Roberts, Bearry (1836-1907)

Bearry Roberts, a son of Jesse and Mary (Alpin) Roberts, was born in Conway County, Arkansas. Bearry had lost his father when he was an infant, and it was necessary that he early look out for his own support. He was fifteen years of age when he drove four yoke of oxen across the plains with a party, including his mother, which left Arkansas April 10, 1852, and arrived at their destination in Mariposa County, California, on October 1, 1852.  His mother, who was a native of Tennessee, later went to Texas, where her death occurred.


After spending five years in mining, Bearry Roberts took up ranching in San Bernardino County, as well as in the San Timoteo Canyon, where he settled on a 200-acre ranch in December, 1857.  He was one of the first to introduce Blooded cattle into this region, and did much to improve the breed of stock in this part of the state. He started out with his own resources, without means, but through perseverance, energy, and determination overcame the obstacles and hardships of life in a new country.


Mr. Roberts married Miss Frances Thomas, a native of Missouri, and they became the parents of twelve children: William M., Ozrow, Mary, Ella, Emma Beach, Nettie, Berry Lee, Sterling, Ida, Early, Archie Milton and Edward. He later married Martha Judson.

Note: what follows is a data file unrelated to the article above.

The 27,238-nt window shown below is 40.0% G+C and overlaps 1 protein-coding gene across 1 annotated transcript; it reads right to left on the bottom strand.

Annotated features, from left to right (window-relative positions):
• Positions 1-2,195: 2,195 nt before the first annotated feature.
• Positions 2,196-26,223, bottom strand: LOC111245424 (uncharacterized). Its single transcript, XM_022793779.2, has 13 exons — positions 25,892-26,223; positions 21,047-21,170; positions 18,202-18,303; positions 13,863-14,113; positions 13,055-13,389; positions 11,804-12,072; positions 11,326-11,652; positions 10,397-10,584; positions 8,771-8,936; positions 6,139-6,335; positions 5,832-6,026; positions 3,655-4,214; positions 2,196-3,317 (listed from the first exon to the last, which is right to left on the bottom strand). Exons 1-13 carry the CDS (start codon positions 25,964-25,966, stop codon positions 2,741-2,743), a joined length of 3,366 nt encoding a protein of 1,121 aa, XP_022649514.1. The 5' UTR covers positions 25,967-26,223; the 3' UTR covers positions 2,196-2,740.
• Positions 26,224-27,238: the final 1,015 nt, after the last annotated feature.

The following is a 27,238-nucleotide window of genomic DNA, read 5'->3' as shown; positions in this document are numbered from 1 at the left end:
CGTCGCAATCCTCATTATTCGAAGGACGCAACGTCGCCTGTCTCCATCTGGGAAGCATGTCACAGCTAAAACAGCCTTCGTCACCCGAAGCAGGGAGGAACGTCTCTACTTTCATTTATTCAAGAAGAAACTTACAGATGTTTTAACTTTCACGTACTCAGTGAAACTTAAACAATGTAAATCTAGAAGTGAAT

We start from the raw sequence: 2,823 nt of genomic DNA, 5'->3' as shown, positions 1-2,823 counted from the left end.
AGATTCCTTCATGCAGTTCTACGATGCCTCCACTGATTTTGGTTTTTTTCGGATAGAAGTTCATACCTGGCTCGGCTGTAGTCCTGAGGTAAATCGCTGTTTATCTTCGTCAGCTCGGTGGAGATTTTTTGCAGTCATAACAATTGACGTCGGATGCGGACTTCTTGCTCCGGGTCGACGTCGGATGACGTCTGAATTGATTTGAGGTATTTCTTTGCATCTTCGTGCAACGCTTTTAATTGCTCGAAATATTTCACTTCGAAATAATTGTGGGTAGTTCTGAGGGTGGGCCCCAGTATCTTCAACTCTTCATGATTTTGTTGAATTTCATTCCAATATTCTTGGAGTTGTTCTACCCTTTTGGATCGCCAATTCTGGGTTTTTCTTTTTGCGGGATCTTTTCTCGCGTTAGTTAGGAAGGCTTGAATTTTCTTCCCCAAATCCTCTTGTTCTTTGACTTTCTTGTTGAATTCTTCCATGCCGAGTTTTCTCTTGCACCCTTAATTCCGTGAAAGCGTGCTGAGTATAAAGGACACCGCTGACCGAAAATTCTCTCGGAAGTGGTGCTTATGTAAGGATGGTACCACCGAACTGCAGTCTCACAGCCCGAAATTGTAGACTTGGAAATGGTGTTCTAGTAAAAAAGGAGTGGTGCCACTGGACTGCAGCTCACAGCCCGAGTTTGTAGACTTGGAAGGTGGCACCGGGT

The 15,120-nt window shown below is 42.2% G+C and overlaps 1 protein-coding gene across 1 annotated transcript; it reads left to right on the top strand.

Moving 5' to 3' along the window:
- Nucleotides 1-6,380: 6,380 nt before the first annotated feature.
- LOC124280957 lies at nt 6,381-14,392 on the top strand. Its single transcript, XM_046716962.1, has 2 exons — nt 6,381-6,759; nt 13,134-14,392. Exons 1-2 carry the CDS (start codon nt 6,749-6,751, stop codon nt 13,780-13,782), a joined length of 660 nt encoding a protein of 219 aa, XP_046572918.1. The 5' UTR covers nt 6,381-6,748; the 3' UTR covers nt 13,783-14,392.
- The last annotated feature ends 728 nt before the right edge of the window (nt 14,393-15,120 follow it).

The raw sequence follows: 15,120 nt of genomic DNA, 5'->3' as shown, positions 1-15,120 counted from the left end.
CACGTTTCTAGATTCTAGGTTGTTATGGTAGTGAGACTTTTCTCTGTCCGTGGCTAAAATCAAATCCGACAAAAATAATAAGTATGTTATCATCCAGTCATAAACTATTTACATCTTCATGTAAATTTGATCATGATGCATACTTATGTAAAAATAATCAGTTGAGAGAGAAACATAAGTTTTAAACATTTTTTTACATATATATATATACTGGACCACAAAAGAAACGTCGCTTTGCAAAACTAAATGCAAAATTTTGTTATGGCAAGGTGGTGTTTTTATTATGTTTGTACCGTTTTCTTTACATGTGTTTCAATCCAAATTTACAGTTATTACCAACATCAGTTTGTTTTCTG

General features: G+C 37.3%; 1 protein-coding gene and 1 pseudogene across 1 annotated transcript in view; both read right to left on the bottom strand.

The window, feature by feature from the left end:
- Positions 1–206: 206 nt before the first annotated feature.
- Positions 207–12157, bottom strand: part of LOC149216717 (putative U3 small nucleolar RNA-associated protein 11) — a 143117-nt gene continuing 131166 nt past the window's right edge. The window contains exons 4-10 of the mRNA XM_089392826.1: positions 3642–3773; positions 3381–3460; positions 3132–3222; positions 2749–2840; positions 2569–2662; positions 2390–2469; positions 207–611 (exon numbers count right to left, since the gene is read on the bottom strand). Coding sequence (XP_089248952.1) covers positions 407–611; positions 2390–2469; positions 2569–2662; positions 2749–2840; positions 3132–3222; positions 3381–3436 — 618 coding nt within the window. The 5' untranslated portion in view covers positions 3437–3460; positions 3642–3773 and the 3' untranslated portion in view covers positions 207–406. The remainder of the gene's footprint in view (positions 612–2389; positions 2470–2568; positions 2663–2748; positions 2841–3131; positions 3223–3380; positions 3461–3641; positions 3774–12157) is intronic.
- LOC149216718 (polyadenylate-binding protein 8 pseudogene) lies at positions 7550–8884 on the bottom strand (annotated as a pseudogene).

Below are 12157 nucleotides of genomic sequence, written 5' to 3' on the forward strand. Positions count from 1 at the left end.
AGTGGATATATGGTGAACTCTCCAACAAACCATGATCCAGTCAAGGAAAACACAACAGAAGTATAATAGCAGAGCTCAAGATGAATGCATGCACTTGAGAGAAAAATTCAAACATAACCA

Bearry Roberts arrived in San Bernardino in 1867. He became a dismayed member of thee Timber Ditch community that was a Mormon enclave located north of the Santa Ana River east of Waterman Avenue. After a flood and several years of drought, he moved east and filed for a homestead where Citrus Valley High School is located today. He found an abandoned 1854 ditch called the Tenney Ditch, named for Nathan Cram Tenney. The ditch was deemed illegal by the Water Commission and never delivered water to the intended destination of Barton Hill. Roberts then filed on the waste water of the Santa Ana River. With Edwin H. Thomas and Henry Suverkrup members of the Timber Ditch, the old Tenney Ditch was granted water rights for water flow in the river every winter to June 1 on February 10, 1870. The Ditch was formally named the “Bearry Roberts Ditch” in honor of the pioneer that improved the ditch and attracted settlers from the Timber Ditch community.


In 1907 Bearry died at the home of his son, William M. Roberts, at Redlands.

[Source: Taken from the History of San Bernardino and Riverside Counties by: John Brown, Jr., Editor for San Bernardino County and James Boyd, Editor for Riverside County with selected biography of actors and witnesses of the period of growth and achievement. Volume III, the Western Historical Association, 1922, The Lewis Publishing Company, Chicago, ILL. Transcribed by Peggy Hooper 2011, and biographical sketch by Tom Atchley.]